Under the Northam model policies, Title IX was defined as “a federal law that prohibits schools that receive federal financial assistance from limiting or denying a student’s participation in any school program on the basis of sex. This may be understood to prohibit discrimination, including sexual harassment based on sex stereotypes, sexual orientation, and gender identity or transgender status."

The Youngkin policies describe the same law as forbidding “discrimination on the basis of sex by educational institutions receiving federal funds. Title IX permits the separation of students by sex for assignment to sleeping quarters … and its implementing regulations similarly provide for sex-separated toilet, locker room, and shower facilities. The Protection of Pupil Rights Amendment prohibits the use of certain surveys, including surveys on ‘sex behaviors and attitudes,’ without parental consent.”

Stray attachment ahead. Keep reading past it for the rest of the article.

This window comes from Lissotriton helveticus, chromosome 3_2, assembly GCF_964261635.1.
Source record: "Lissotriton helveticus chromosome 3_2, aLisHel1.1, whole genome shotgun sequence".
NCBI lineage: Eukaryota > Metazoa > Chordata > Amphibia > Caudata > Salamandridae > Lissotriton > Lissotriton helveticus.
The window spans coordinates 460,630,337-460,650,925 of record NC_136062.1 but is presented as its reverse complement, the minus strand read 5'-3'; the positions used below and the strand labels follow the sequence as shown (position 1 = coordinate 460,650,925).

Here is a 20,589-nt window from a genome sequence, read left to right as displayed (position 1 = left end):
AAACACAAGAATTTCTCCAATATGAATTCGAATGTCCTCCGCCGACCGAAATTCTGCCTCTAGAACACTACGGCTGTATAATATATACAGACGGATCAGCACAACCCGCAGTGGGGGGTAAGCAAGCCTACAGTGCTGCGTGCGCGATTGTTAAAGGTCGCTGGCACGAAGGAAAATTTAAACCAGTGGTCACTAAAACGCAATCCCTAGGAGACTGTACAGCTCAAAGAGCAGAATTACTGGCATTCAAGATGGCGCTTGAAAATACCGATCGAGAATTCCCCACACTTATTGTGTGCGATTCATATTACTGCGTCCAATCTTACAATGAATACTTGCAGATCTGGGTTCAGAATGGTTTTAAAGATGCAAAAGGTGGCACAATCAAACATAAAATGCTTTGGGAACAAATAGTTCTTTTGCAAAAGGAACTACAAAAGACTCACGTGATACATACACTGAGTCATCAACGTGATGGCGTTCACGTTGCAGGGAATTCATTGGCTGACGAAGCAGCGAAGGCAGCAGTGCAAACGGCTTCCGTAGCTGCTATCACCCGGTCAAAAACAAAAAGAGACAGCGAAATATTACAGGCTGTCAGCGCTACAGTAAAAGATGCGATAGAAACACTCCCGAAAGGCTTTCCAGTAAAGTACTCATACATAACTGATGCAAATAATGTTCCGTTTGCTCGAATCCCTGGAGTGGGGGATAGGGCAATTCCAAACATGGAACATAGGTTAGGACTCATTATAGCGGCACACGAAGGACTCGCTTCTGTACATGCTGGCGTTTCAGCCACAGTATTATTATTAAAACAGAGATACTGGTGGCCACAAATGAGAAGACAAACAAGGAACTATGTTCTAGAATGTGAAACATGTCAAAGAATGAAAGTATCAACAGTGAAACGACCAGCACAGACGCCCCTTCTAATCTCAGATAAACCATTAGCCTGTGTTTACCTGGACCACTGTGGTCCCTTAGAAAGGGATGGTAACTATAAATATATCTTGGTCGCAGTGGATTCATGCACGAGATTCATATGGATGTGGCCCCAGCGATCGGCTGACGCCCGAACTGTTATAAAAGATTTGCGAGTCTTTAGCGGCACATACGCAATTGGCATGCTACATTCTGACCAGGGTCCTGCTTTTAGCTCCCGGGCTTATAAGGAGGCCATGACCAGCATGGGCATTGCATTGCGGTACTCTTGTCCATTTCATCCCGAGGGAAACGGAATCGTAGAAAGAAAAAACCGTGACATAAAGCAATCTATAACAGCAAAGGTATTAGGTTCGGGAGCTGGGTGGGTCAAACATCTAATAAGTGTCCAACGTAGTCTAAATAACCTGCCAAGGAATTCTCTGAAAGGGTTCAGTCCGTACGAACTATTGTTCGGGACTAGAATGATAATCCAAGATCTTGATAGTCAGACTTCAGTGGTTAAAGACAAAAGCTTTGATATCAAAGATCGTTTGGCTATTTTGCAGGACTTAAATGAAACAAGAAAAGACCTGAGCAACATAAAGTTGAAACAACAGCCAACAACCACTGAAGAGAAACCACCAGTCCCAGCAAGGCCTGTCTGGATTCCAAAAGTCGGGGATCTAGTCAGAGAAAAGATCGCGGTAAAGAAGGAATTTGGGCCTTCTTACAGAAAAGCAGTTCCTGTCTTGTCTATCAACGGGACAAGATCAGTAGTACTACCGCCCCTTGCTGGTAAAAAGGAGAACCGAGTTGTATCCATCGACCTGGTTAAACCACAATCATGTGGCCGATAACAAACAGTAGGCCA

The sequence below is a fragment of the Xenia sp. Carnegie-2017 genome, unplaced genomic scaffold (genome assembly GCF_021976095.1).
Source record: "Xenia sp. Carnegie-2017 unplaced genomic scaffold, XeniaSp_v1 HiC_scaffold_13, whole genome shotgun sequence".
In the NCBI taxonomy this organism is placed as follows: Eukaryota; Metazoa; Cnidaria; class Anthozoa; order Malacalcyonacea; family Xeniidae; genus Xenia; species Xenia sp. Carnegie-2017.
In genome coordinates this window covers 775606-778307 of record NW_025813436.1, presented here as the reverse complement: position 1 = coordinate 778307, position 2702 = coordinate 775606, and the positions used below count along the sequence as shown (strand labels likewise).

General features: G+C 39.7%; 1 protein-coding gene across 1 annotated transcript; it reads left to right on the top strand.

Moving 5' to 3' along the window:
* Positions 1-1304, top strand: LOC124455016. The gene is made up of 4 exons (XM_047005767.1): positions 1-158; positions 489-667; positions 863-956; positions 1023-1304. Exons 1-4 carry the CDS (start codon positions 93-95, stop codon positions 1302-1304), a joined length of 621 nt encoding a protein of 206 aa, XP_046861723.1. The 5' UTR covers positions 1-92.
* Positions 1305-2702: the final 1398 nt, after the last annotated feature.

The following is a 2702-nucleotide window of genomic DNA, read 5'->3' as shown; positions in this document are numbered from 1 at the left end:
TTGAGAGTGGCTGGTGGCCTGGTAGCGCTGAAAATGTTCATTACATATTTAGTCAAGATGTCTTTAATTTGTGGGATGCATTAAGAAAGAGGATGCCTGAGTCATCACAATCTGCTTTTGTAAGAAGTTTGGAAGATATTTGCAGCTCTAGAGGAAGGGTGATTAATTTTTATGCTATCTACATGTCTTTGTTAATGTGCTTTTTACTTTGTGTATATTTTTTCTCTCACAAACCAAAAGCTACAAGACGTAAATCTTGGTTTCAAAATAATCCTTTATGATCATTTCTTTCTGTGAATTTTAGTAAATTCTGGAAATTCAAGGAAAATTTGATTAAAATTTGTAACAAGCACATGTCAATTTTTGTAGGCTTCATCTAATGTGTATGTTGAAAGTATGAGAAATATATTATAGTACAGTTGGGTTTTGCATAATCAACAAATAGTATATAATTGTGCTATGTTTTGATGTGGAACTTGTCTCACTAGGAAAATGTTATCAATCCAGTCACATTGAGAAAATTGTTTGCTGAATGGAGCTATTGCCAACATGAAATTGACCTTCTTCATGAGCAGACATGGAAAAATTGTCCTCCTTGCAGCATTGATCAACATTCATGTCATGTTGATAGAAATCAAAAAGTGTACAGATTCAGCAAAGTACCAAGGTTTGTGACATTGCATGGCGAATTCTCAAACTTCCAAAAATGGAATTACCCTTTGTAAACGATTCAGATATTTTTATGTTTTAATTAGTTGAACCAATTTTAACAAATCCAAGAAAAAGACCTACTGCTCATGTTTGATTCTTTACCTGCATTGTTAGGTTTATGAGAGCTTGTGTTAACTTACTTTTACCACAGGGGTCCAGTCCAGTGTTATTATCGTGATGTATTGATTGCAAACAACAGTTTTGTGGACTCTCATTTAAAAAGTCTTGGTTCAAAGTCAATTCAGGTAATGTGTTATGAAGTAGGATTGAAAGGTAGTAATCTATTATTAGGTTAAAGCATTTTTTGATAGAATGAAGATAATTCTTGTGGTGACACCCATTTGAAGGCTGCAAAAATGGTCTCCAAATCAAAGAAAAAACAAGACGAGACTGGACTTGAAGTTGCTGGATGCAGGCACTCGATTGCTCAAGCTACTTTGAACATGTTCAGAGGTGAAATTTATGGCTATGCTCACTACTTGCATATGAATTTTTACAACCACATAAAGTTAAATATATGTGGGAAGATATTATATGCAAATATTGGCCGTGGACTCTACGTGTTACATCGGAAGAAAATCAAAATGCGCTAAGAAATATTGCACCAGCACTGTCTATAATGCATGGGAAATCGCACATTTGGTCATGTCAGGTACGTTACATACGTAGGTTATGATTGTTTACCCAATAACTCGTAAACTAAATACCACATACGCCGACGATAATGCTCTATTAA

The differing perspectives raise the question of what policies would comply with Title IX. For example, if teachers cannot call a student by their preferred pronoun, is that harassment? Is it discrimination if students can’t go to the bathroom that conforms with their gender identity?

“It’s not the first time a policy has shifted in a different way based on changing administrations,” Ashley said. “Schools know how to move forward within this rubric. I think school districts will look at it and decide how they are going to proceed in due course.”